The Carpet As Polysemic Notion

The Essay In the Carpet by the curators Salma Lahlou, Mouna Mekouar and Alya Sebti of the exhibition of the same name tells the story of reciprocal historical and cultural influences between the European and Moroccan crafts of carpet making from early Avantgarde and Fauvism to contemporary artists’passion for Berber carpets and Moroccan Pictorial Modernity. The story evolves around Sheila Hicks, a former scholar of Joseph Albers and one of the pioneers of textile art who was invited to Morocco, in the 1970s where the redefinition of the artistic value of traditional arts was at the center of discussion.


In the Carpet

»I tie knots, and then I untie them in order to understand. I have to admit that definitions and categories (such as art, crafts and decorative arts) are becoming less and less important to me. What’s important are the ideas, and testing them—how to react and interact with the material, study that to which we are receptive. My ambition and my everyday joy is to put into play the possibilities of each material to a visual result, which is elaborated by the hands, eyes and thought altogether.« [1] Sheila Hicks


The present exhibition questions carpet-making practices both in Europe (France, Germany, Great Britain), but also in Morocco, whose craft is wellknown. Through this twofold perspective, it aims to attest the fertile exchange between the two practices, the two universes, between the two territories. In order to stress the mutual influence of this encounter, the exhibition will revolve around the American artist Sheila Hicks—a pioneer of textile art, who traveled to Morocco in the 1970s upon an invitation from the Moroccan government, with a view to her reinvigoration of traditional designs.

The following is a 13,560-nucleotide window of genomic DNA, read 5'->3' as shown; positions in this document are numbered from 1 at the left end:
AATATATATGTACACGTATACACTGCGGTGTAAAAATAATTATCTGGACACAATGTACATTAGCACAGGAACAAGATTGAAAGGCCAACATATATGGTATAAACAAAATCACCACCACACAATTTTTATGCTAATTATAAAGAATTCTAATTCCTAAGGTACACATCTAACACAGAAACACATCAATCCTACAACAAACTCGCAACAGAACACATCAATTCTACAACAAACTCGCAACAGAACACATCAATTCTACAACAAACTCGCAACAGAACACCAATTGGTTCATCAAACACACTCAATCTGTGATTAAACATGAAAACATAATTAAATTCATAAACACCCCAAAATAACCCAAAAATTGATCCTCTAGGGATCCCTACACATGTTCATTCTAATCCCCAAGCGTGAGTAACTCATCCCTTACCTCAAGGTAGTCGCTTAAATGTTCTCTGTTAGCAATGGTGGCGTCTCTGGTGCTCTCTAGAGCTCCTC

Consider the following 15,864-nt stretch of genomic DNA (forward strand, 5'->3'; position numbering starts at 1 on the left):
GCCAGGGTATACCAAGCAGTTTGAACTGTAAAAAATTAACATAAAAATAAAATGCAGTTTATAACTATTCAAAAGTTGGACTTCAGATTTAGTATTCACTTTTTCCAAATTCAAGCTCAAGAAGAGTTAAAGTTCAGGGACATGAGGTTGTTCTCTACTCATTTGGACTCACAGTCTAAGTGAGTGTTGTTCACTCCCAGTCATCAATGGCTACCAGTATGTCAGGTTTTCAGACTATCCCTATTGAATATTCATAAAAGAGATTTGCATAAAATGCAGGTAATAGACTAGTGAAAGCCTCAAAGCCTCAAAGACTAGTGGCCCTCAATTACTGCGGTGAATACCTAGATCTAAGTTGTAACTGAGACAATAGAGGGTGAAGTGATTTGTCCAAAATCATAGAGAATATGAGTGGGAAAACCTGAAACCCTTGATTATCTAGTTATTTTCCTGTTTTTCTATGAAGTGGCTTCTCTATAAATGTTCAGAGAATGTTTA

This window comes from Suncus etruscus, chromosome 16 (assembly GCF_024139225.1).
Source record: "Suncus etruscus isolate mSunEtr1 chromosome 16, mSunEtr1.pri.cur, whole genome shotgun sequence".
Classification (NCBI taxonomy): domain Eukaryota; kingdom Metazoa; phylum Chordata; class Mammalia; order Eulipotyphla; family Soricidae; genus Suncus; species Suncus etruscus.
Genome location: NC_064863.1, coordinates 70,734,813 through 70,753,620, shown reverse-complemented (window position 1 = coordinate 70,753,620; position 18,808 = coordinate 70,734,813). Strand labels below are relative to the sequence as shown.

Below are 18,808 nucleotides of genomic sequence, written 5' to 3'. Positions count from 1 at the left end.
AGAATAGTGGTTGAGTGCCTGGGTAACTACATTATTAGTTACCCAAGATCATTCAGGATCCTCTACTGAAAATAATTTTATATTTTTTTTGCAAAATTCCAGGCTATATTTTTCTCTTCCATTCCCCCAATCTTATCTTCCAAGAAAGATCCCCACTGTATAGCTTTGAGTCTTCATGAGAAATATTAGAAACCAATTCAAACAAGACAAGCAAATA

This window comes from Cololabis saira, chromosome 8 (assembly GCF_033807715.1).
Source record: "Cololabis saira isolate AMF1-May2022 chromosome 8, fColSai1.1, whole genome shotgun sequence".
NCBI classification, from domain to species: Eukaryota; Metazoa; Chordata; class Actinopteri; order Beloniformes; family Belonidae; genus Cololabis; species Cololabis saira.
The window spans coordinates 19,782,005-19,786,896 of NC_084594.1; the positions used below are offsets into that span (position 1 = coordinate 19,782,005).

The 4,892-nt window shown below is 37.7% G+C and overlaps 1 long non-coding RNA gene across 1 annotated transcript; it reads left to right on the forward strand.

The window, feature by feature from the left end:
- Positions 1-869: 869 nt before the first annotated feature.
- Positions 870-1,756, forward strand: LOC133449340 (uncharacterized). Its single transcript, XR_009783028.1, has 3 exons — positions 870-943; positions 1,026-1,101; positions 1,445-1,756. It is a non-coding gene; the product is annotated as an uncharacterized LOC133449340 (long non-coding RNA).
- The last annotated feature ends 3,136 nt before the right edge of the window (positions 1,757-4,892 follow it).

In this context, the exhibition will tell a story of multiple timeframes, linking traditional pieces from Morocco with modern and contemporary works. Such works include Saâdane Afif’s Souvenir: La leçon de géométrie (2015) where the scribbles from a geometry lesson—itself the fruit of a performance—form the design of a carpet, which was subsequently produced in Morocco. Furthermore, Taysir Batniji’s piece Hannoun (1972–2009), where a carpet of pencil shavings evokes the artist’s studio. Traditional works will also be included to pinpoint the moment where a formal dialogue is taking place between Zemmour carpets (referring to the Moroccan Central High Atlas Mountains), Beni Ouarain carpets (referring to a tribe from the Middle Atlas) and major Bauhaus figures, such as Gunta Stölzl. This gathering of works—playing out artistic regimes and systems, but also the decompartmentalization of practices—will also enable a juxtaposition with the innovative, Bauhaus-modeled programme set up in 1964 by the Casablanca School of Fine Arts.

In this way, the exhibition will stress fusion and superposition as phenomena intersecting different artistic forms and practices, but it will also attest the carpet as polysemic notion—at the same time object and representation, space and territory, form and technique, gesture and performance.

The exhibition might be described as a tale about the artists’ fascination with this textile production, and the latter’s power to establish dialogues between different artistic forms and practices. If this exhibition does not have a historical approach, a rudimentary chronology should nevertheless be recalled. With the appearance of new worlds (archeological discoveries, technology, science) and the emergence of, still inactive, zones of sensibility—exposed by the attention towards a new psychological space, a radical change took place at the beginning of the 20th century. In this paradigm shift, the visual arts (but also architecture and the applied arts) found an alternative to conventional form; Wasn’t Fauvism fed, to a certain extent, by the modern artists’ new interest in carpets?

»…the carpet as polysemic notion—at the same time object and representation, space and territory, form and technique, gesture and performance.«